Moving on... Or How Waiting for a Visa Was the Best Thing That Ever Happened to Me.
A few days ago I booked my flight back to Austria. Starting on April 13, I’m a full-time indie again. You’re probably saying: “What?! You’re leaving the Bay Area? This is sad!” But I’m very excited about it.
I’m in a better situation than ever before. I finally figured out what I want to do with my life. I’m no longer enviously looking at other places. I learned what’s really important, and that you can’t just replace life-long friends.
Don’t get me wrong. I’m going to miss San Francisco. Really. It’s such a great city, with such an awesome spirit, unlike any other city I’ve ever been to. (And heck, half of my Twitter followers are here, so it was super nice to finally meet up with you guys!)
So why leave at all? Well, it just didn’t work out. I’m full of ideas and really, really want to work on my own stuff.
Back when I got my job offer at a WWDC party in 2011, I was in an entirely different position, working as a freelancer for some nice companies, but wanted a change. So the prospect of living in San Francisco, being part of the startup culture, and working together on something great, was very, very appealing. (Damn you, Hacker News!)
So, I accepted the offer and waited for my visa. Waited, and waited. I stopped doing freelance work because initially we thought it’d all be done in a month. Ha, how wrong we were. In the end it took more than six months! I even finished my bachelor’s degree during that time.
But it wasn’t only that. Suddenly my mind was free from all the freelance work (and the feeling of guilt when I didn’t work on it). Naturally, I filled that space up with other projects. And, partly inspired by some friends, I wanted to try the paid component business. So this happened. And while waiting for my visa, I created a viable business that’s now making more money than my full-time job possibly ever could.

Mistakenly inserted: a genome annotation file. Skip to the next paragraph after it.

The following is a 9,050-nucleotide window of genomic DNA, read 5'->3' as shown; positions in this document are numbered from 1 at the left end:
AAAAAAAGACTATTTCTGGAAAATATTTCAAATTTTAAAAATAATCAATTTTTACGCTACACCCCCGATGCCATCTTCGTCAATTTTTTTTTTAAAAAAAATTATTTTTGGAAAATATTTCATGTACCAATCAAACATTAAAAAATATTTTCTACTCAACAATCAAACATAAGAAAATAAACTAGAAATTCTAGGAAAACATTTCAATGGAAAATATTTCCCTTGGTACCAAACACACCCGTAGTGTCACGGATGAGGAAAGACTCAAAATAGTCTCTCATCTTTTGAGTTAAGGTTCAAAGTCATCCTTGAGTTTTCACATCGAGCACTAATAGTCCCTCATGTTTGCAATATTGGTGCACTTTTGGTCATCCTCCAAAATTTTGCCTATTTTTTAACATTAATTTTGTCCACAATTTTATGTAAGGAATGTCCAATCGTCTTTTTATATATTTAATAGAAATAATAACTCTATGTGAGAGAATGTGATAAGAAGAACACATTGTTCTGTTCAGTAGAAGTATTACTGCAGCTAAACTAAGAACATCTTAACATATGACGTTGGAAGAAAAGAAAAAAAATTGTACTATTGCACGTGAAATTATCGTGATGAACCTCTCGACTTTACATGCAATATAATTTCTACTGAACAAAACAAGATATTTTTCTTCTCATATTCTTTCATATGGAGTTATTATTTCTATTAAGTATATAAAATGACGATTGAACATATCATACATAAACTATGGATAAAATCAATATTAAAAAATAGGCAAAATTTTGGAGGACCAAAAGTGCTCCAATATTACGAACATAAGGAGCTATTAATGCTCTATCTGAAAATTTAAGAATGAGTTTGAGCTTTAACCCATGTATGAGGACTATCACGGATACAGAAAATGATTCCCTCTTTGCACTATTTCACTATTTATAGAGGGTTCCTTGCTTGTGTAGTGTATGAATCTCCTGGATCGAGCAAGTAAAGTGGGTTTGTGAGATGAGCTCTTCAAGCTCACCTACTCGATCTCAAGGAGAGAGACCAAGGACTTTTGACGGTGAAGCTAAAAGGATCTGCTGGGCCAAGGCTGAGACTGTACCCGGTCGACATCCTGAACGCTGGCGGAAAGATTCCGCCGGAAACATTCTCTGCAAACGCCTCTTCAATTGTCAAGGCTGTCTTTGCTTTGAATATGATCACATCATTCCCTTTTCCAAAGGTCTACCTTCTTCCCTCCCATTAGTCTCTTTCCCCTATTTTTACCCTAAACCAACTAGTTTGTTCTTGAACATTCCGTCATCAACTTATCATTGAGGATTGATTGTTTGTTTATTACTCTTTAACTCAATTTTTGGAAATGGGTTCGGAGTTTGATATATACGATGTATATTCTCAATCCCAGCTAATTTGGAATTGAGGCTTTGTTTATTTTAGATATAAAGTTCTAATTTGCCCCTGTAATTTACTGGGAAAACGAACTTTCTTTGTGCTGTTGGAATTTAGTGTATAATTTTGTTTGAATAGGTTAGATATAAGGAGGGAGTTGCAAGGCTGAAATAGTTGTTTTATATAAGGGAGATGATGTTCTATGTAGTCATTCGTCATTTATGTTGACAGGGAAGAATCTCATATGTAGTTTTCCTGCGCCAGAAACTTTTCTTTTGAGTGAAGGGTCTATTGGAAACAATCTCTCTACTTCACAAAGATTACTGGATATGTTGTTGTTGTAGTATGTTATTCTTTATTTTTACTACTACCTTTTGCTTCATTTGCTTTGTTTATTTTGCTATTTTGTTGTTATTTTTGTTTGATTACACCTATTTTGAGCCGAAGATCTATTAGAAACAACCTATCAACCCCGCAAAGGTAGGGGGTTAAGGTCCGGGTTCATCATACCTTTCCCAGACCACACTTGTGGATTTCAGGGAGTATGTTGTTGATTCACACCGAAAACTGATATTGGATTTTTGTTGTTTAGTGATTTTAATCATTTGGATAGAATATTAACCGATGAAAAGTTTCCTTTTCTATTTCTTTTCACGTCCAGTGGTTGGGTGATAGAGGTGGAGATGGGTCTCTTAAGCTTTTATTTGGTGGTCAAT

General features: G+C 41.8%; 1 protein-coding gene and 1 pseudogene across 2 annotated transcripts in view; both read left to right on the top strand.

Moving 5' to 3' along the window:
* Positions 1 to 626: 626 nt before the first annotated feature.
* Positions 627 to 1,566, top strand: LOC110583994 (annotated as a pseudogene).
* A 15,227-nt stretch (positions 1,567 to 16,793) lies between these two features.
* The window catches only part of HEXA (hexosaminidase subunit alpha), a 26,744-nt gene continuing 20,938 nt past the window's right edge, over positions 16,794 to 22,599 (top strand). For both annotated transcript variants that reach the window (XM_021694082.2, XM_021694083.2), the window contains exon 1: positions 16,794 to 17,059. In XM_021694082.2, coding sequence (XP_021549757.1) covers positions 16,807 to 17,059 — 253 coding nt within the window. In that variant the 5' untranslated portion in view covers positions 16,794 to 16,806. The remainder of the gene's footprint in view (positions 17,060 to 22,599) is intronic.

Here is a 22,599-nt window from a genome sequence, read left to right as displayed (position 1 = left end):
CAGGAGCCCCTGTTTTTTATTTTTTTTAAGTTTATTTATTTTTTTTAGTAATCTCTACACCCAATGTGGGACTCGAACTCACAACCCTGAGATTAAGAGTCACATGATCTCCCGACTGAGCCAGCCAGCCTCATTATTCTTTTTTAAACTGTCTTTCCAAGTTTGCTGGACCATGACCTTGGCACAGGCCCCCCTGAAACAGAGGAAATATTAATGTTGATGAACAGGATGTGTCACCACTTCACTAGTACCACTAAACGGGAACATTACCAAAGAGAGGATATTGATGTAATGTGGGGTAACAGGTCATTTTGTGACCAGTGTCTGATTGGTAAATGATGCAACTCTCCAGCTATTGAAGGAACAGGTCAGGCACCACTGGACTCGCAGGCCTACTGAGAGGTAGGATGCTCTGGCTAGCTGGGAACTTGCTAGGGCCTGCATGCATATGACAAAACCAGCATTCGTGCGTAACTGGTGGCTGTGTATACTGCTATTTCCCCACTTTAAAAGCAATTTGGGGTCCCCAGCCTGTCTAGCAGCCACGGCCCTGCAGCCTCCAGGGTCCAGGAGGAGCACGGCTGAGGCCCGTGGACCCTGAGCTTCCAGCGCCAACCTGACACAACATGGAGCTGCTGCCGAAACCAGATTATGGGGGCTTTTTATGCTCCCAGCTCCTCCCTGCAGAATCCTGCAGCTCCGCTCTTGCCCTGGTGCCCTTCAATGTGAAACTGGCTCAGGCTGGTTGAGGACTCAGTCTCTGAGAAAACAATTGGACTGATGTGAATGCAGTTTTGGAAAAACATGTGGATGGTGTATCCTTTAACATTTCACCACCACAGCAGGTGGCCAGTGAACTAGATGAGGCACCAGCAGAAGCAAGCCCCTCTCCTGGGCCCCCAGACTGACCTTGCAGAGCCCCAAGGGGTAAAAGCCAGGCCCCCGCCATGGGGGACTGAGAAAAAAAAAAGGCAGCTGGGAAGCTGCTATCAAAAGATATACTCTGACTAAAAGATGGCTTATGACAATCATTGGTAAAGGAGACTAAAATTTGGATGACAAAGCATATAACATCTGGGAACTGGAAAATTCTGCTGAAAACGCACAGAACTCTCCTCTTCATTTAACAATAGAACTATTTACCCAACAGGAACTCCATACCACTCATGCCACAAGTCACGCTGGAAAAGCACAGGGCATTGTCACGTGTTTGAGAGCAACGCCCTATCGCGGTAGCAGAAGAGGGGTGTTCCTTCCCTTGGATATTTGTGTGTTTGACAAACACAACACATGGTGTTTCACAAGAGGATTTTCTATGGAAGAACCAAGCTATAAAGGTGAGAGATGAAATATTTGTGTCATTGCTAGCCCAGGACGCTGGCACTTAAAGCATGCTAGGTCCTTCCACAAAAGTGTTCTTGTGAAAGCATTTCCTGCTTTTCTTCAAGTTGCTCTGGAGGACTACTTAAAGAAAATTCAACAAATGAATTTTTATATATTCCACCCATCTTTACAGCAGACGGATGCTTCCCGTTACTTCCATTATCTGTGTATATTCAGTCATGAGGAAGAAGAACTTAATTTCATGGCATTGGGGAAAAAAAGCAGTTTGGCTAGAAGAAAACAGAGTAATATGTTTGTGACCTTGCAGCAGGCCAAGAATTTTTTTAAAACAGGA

Still, all gears were set for SF, so I took the gig. It became all about the experience now. I really believed I could do it. But then, managing a more than 40-hour job with basically another full-time job on the side is nearly impossible, and after killing myself for a while, I finally had to choose which is more fun. Well, let’s say it wasn’t a hard decision. (To be honest, it was in fact very hard. I hate letting people down, and of course while it was a business I was leaving, I also respected the people there, and had a hard time knowing I would be disappointing them and the high expectations they had for me.)
This all sounds so simple and logical now, but I really jumped into the whole business blind, yet landed on my feet. Support requests and ideas were exploding, and as revenue went up, so did the amount of time required to care about my product. Also, I was really looking forward to working with some well-respected people in the iOS scene, only to find out that they had already left the company before I arrived.
Lastly, NSConference gave me the final kick: such an amazingly great amount of inspiring people that genuinely love what they do – you can’t just go back to your 11-7 job after experiencing that. Also, meeting customers that use your product and really love it is the sweetest thing ever.
I have no regrets on trying it, and I’m very thankful for the opportunity the job gave me – in fact it’s one of the best things that ever happened to me! It gave me the guts to go full indie, without even thinking about it. It helped me to figure out what I really want to do with my life.
So, what’s next? Well, I’ve got big plans with making PSPDFKit even better… and then there’s this other app idea that’s crossing my mind way too often. I’m building this for myself, because I really, really want it. And in the past, every time I have done something for myself, it turned out to be a great success. If you want to hear more about it, you should follow me on Twitter.
And about San Francisco, I’ll probably be back pretty soon. ;)